Sometimes it’s easy to forget who you were….

When I was 11, my dad passed away because of duodenal cancer.  He was 33 years old.  One night he was complaining of stomach pains, his stomach had become extremely bloated, 2 weeks later, he was dead.

Now – I’m not writing this to make anyone feel sad, or upset, neither am I trying to obtain anyone’s sympathy.  Those were the facts.  Those 2 weeks was the most frightening time of my life.  It’s obvious to say that that event changed my life, and the rest of my family’s life forever….

I was the eldest, my mum was only 30 at the time, I had an 8 year old sister and my brother was only 6 months old.  How we managed – well God only knows.  Being the eldest, a huge amount of responsibility was placed upon my shoulders. Times were extremely hard. By some strange miracle every month, Mum would make ends meet.

Throughout our difficulties growing up, Mum would be adamant about one thing – we had no other options in life, apart from studying hard, getting to university, getting good jobs and becoming financially independent.  Whatever struggles we were going through in our childhood – we would not have to go through in our adulthood.  Obediently, we did as we were told – and discovered that she was right.  Work hard, do your best, you will meet with rewards.

As I mentioned before, whilst I was growing up, a lot of responsibility fell upon my shoulders – I learnt quickly about how to manage a household, the different expenses that were involved and how to put money aside for these things.  Mum would often ask me to phone insurance companies, or phone up other companies over the phone because my English was more fluent than hers.  I’d attend parents evenings for my younger siblings, get myself different part time jobs over the long summers, listen to mum and try to be there for her as much as I could.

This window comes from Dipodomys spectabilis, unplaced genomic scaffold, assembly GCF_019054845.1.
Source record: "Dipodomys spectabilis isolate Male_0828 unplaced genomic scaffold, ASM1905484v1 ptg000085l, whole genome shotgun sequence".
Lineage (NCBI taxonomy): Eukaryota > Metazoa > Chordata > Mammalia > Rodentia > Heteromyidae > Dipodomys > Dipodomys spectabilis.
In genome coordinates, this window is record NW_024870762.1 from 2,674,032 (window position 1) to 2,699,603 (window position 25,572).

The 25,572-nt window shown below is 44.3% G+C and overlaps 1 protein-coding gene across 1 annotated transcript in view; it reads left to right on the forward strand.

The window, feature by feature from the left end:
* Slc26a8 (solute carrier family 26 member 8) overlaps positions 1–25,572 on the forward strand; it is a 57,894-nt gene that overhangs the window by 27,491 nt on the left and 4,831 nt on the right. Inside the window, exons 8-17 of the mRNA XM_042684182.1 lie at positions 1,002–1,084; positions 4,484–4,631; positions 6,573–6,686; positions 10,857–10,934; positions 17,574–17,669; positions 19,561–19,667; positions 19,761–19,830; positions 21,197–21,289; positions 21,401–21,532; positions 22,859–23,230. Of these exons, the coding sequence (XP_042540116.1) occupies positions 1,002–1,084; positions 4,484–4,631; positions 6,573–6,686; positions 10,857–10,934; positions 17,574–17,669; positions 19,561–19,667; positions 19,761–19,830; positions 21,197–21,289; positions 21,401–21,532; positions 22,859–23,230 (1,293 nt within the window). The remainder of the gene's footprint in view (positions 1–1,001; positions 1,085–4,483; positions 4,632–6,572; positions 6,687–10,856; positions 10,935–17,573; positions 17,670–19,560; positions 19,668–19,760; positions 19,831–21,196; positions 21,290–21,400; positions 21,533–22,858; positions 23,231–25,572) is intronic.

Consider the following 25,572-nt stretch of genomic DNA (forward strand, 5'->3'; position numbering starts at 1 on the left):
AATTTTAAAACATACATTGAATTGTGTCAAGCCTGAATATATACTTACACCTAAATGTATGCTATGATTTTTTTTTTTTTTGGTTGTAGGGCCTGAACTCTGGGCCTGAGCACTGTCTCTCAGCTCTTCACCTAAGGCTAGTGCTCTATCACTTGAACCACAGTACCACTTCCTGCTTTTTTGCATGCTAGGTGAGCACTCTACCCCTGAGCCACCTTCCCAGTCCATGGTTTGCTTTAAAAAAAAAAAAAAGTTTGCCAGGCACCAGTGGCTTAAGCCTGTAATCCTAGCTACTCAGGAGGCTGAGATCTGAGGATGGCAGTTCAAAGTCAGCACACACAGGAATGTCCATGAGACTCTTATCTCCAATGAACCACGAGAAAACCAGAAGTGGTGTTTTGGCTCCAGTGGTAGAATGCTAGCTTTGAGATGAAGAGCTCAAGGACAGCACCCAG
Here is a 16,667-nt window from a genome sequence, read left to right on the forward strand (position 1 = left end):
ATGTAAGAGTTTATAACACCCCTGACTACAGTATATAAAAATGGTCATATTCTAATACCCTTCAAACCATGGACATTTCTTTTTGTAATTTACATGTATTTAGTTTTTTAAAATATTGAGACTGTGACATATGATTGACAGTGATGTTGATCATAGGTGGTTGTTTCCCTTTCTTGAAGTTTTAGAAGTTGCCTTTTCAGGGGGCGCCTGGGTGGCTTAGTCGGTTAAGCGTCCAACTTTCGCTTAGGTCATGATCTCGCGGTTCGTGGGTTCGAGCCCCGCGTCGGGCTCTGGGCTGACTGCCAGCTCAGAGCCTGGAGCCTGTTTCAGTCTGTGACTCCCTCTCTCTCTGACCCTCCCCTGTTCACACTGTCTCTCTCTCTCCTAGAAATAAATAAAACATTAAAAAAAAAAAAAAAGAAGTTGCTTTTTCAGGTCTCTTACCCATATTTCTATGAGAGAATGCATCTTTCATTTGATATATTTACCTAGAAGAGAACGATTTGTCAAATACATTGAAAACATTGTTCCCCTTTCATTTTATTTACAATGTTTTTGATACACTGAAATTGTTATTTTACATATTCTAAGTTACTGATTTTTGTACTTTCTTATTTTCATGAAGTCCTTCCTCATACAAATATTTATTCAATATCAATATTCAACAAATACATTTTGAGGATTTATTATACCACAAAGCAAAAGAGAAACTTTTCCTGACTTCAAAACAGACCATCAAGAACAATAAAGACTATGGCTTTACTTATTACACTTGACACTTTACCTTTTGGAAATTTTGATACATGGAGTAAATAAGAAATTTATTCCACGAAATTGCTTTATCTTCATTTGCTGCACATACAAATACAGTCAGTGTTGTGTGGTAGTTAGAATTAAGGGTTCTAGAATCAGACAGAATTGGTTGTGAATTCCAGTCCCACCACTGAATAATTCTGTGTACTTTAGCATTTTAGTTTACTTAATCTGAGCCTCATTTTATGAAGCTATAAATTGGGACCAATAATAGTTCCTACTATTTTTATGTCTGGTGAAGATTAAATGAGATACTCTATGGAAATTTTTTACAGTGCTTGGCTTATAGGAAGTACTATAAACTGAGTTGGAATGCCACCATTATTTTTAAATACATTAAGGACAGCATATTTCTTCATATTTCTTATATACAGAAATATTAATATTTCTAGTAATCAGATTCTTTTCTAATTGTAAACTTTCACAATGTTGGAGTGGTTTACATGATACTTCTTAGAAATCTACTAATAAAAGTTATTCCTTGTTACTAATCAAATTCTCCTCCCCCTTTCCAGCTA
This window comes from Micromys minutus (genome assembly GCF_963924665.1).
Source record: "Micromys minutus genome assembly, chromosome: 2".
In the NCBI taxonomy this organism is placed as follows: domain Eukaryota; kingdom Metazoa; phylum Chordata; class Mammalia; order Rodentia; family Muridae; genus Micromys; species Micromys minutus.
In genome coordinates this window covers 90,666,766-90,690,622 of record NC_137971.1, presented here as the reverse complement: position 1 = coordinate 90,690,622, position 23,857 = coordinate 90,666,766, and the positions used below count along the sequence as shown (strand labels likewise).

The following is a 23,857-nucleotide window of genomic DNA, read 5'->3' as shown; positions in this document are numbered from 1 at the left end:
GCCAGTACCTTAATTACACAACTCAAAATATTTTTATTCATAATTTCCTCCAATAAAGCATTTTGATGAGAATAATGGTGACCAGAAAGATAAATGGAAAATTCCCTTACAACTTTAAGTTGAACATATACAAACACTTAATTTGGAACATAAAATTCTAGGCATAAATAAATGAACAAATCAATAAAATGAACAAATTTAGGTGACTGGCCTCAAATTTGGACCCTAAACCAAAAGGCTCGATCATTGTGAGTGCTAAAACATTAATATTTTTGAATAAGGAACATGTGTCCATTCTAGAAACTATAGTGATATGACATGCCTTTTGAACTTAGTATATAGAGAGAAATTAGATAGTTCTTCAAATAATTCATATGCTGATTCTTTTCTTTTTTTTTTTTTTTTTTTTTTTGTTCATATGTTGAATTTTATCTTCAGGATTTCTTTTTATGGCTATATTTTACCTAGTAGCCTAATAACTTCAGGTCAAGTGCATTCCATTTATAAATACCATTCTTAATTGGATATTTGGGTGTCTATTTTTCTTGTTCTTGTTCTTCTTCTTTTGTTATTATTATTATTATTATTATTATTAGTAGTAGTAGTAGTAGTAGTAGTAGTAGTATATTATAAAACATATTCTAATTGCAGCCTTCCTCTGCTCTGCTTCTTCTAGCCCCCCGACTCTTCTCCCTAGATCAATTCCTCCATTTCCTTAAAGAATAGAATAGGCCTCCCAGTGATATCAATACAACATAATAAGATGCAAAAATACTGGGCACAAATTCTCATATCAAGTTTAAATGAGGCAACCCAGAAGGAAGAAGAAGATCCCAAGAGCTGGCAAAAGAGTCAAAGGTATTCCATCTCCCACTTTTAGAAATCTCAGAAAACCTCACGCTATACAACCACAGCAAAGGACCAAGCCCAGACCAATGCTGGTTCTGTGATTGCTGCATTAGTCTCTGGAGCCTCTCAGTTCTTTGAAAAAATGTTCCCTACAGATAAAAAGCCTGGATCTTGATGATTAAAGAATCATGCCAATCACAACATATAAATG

Seeing this amazing woman made me determined on many accounts:

a) I would never rely on a man for anything.

b) Always be financially independent.

c) There’s no such thing as a knight in shining armour – unless you’re looking in the mirror and staring right back at yourself…….

And then, many moons later, I met my husband.  It wasn’t easy for him – I was a hard nut to crack.  Not very trusting – especially of men.  Fiercely independent.  Used to doing things my way – because I’d had to since the age of 11.  9 years we’ve known each other, and I’ve mellowed. The hard, mistrusting walls have been broken down and I’m a much mushier, happier person for it.  I have enjoyed having someone to rely on, having someone to help me out, someone who lets me know – don’t worry, I’ve got your back…

Yep – I’ve definitely mellowed and enjoyed not having to be so independent if I don’t want to…until yesterday I discovered something…

I drove my mum and my 2 daughters to Weston Super Mare yesterday.  We had a fantastic time.  My husband wasn’t with us – so I didn’t have him to rely on for the driving, parking, helping out with the children, various toilet runs, pacifying the youngest one when she didn’t want to walk anymore because she was tired and grumpy.  All those things that he instinctively just helps out with, I had to do on my own…the weird thing was I felt that sense of achievement again.  The one I used to feel when I did things that were hard when I was younger – negotiating the best insurance deal at the age to 13, changing plugs, assembling bookcases and computer tables. Carrying my three year old, with a heavy rucksack on my back, whilst making sure that my other daughter and mum were ok – made my feel like my 20 year old self again.